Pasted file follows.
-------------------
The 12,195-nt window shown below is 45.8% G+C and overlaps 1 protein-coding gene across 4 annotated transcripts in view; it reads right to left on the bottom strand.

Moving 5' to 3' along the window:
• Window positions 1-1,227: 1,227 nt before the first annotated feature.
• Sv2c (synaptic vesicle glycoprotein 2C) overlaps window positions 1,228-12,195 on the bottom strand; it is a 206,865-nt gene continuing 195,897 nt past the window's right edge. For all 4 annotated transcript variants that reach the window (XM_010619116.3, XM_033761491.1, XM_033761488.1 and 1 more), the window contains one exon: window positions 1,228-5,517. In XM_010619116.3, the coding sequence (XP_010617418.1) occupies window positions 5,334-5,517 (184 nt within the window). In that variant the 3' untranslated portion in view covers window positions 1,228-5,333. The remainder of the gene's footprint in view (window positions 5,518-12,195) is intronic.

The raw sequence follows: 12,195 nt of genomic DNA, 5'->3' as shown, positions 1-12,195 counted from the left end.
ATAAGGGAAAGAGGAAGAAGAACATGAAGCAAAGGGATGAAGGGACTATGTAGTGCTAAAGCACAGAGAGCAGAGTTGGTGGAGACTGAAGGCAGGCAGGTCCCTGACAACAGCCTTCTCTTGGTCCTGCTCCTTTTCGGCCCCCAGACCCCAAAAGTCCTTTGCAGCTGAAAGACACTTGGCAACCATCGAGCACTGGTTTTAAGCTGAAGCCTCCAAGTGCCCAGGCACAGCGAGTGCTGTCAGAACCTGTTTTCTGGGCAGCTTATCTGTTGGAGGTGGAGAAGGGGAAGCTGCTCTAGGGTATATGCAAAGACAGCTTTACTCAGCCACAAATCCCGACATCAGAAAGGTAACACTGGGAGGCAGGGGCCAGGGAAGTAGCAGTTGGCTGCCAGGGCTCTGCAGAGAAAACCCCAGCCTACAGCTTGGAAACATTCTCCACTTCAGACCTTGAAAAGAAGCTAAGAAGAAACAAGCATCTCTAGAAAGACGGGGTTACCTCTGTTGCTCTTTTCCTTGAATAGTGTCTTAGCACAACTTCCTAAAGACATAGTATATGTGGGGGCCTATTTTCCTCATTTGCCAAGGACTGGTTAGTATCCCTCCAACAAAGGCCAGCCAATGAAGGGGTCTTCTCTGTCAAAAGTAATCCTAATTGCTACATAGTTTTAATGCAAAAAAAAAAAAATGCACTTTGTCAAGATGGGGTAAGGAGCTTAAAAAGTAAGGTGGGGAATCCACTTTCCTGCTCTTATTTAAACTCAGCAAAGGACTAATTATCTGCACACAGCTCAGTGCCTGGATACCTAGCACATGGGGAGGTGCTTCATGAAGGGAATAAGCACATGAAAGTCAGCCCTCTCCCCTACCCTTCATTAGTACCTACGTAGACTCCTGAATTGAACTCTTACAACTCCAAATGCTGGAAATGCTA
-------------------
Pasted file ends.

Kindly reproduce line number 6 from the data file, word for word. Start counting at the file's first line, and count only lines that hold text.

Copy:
ATAAGGGAAAGAGGAAGAAGAACATGAAGCAAAGGGATGAAGGGACTATGTAGTGCTAAAGCACAGAGAGCAGAGTTGGTGGAGACTGAAGGCAGGCAGGTCCCTGACAACAGCCTTCTCTTGGTCCTGCTCCTTTTCGGCCCCCAGACCCCAAAAGTCCTTTGCAGCTGAAAGACACTTGGCAACCATCGAGCACTGGTTTTAAGCTGAAGCCTCCAAGTGCCCAGGCACAGCGAGTGCTGTCAGAACCTGTTTTCTGGGCAGCTTATCTGTTGGAGGTGGAGAAGGGGAAGCTGCTCTAGGGTATATGCAAAGACAGCTTTACTCAGCCACAAATCCCGACATCAGAAAGGTAACACTGGGAGGCAGGGGCCAGGGAAGTAGCAGTTGGCTGCCAGGGCTCTGCAGAGAAAACCCCAGCCTACAGCTTGGAAACATTCTCCACTTCAGACCTTGAAAAGAAGCTAAGAAGAAACAAGCATCTCTAGAAAGACGGGGTTACCTCTGTTGCTCTTTTCCTTGAATAGTGTCTTAGCACAACTTCCTAAAGACATAGTATATGTGGGGGCCTATTTTCCTCATTTGCCAAGGACTGGTTAGTATCCCTCCAACAAAGGCCAGCCAATGAAGGGGTCTTCTCTGTCAAAAGTAATCCTAATTGCTACATAGTTTTAATGCAAAAAAAAAAAAATGCACTTTGTCAAGATGGGGTAAGGAGCTTAAAAAGTAAGGTGGGGAATCCACTTTCCTGCTCTTATTTAAACTCAGCAAAGGACTAATTATCTGCACACAGCTCAGTGCCTGGATACCTAGCACATGGGGAGGTGCTTCATGAAGGGAATAAGCACATGAAAGTCAGCCCTCTCCCCTACCCTTCATTAGTACCTACGTAGACTCCTGAATTGAACTCTTACAACTCCAAATGCTGGAAATGCTA